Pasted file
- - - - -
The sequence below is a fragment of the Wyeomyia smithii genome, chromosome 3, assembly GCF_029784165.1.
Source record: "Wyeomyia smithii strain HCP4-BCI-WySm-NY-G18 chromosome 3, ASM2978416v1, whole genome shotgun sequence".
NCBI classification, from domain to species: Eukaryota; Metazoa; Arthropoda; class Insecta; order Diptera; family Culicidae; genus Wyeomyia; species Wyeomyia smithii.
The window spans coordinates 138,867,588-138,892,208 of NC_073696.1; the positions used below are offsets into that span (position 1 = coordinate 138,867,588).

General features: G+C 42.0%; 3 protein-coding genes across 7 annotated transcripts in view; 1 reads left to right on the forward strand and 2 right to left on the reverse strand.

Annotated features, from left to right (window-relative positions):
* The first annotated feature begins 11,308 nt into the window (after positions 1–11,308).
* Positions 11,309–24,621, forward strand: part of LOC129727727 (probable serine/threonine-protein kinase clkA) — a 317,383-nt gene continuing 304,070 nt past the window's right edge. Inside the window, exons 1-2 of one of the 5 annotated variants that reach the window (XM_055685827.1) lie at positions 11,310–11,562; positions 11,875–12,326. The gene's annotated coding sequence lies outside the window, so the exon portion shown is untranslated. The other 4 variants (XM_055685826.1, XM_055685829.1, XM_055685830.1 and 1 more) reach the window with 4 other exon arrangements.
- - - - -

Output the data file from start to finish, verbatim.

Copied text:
The sequence below is a fragment of the Wyeomyia smithii genome, chromosome 3, assembly GCF_029784165.1.
Source record: "Wyeomyia smithii strain HCP4-BCI-WySm-NY-G18 chromosome 3, ASM2978416v1, whole genome shotgun sequence".
NCBI classification, from domain to species: Eukaryota; Metazoa; Arthropoda; class Insecta; order Diptera; family Culicidae; genus Wyeomyia; species Wyeomyia smithii.
The window spans coordinates 138,867,588-138,892,208 of NC_073696.1; the positions used below are offsets into that span (position 1 = coordinate 138,867,588).

General features: G+C 42.0%; 3 protein-coding genes across 7 annotated transcripts in view; 1 reads left to right on the forward strand and 2 right to left on the reverse strand.

Annotated features, from left to right (window-relative positions):
* The first annotated feature begins 11,308 nt into the window (after positions 1–11,308).
* Positions 11,309–24,621, forward strand: part of LOC129727727 (probable serine/threonine-protein kinase clkA) — a 317,383-nt gene continuing 304,070 nt past the window's right edge. Inside the window, exons 1-2 of one of the 5 annotated variants that reach the window (XM_055685827.1) lie at positions 11,310–11,562; positions 11,875–12,326. The gene's annotated coding sequence lies outside the window, so the exon portion shown is untranslated. The other 4 variants (XM_055685826.1, XM_055685829.1, XM_055685830.1 and 1 more) reach the window with 4 other exon arrangements.